On 25 January 2018, Padmaavat will be released in 2D, 3D and IMAX 3D formats. Sounds technical, Nevertheless, today, we arrange a compiled book of reviews of Padmaavat by different critics.
Padmaavat movie reviews by leading news channels
According to Livemint, Padmaavat feels like Bhansali’s attempt to carve out some of that Baahubali territory for himself. The Alauddin-Kafur dynamic might have been fascinating to explore (both are real-life characters), but the film is only interested in using pansexuality as a sign of moral dissoluteness.
The Indian Express
The film seems to be more about “ek tha raja, Ek Thi Rani, dono Mar Gaye, khatam Kahani”. Of course, Padmaavat is spectacular: no one can do spectacle like Bhansali. Bhansali’s black-and-white delineation of the good Hindu and the bad Muslim (who could also, gasp, swing both ways) is so stark that we are left with no illusion about which part of the political firmament he wants to be on the right side of.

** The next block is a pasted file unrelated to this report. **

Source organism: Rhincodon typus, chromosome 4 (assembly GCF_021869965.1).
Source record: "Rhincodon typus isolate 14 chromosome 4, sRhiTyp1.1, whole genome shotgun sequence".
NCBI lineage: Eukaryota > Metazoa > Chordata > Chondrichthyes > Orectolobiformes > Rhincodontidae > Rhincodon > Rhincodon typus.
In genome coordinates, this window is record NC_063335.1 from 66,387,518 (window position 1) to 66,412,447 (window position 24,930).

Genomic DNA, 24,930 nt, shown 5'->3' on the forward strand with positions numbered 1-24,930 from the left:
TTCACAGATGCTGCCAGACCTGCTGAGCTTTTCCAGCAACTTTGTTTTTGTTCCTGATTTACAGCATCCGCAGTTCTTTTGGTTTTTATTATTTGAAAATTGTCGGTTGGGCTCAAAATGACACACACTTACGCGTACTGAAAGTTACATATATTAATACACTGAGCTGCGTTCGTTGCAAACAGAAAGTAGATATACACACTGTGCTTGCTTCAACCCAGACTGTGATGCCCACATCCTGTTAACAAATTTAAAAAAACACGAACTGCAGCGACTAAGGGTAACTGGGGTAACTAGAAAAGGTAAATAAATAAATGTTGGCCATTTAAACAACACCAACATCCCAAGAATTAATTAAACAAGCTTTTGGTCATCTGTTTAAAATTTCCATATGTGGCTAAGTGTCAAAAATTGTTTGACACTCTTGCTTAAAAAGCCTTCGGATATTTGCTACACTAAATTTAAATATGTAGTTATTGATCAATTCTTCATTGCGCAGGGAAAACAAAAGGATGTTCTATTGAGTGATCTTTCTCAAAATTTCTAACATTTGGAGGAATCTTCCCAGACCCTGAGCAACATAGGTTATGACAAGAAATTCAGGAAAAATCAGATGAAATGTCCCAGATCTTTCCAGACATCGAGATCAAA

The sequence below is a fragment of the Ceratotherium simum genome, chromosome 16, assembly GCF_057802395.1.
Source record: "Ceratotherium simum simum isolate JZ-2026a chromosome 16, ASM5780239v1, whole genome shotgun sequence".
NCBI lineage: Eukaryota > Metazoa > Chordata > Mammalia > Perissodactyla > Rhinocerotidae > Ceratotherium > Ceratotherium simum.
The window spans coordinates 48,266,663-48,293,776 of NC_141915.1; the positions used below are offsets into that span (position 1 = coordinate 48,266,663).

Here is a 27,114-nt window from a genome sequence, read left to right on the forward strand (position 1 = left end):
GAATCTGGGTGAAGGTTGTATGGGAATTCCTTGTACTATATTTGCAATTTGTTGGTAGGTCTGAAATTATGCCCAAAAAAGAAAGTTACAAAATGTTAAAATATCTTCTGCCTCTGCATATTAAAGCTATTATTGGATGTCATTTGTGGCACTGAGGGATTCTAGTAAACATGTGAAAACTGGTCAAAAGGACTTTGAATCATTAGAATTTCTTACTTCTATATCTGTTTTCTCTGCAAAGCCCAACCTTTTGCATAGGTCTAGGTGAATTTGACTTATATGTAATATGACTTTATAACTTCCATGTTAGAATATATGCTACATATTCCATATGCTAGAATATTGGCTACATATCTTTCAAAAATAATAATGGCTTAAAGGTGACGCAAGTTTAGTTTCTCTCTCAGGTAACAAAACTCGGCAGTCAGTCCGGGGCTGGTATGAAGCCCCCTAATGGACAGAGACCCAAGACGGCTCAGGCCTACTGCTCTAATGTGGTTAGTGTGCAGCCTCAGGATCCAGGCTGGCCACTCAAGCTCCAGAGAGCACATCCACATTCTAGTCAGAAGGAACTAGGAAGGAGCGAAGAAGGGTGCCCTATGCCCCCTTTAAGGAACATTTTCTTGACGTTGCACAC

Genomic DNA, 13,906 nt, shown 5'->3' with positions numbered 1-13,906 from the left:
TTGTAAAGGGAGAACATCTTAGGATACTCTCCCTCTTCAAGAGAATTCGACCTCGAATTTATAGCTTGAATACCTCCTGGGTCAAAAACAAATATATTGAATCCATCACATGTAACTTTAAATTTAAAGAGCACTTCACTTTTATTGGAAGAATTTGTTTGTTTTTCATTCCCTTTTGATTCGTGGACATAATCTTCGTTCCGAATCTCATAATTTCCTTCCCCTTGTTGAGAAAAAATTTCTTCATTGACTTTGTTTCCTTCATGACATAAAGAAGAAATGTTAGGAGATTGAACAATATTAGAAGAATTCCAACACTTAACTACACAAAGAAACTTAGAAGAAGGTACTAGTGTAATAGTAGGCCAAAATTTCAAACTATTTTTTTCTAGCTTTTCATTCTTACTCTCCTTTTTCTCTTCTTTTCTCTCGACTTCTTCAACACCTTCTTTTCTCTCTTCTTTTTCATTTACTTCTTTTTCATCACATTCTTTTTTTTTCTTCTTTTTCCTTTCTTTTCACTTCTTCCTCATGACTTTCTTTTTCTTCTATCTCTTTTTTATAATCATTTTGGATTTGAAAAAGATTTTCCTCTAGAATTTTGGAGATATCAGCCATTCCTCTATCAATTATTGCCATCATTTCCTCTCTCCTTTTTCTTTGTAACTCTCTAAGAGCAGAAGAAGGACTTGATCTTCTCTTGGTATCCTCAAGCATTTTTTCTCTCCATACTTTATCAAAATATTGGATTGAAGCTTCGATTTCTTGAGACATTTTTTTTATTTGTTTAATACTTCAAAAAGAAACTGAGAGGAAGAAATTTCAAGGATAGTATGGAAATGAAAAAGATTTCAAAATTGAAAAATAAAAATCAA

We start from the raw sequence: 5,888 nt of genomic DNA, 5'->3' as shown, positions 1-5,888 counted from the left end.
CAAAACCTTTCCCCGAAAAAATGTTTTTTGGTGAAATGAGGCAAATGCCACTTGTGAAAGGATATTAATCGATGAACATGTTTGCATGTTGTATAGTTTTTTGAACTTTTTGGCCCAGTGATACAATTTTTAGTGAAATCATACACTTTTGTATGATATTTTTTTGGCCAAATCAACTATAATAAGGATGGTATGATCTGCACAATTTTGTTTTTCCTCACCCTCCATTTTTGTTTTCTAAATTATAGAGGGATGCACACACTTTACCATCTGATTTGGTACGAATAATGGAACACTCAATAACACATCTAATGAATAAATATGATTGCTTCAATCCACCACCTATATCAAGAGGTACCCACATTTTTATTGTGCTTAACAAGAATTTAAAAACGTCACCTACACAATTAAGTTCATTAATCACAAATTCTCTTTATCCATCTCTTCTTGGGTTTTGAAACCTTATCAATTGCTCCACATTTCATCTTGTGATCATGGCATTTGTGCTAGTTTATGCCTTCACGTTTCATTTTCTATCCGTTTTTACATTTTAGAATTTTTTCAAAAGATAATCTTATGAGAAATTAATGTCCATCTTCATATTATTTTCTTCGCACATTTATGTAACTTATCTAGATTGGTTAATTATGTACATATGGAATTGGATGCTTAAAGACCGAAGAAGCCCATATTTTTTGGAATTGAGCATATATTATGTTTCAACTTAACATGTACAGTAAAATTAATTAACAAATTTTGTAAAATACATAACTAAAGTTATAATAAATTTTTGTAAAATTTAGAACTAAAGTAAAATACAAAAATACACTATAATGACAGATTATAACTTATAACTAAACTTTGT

A film may appear attractive from time to time, certainly, but these protagonists are inconsistent, infuriating and test the patience. Padmavati, played by Deepika Padukone, doesn’t need Cupid to shoot down her lover. She does this herself and then chooses to confront him, hostile and coquettish in turns.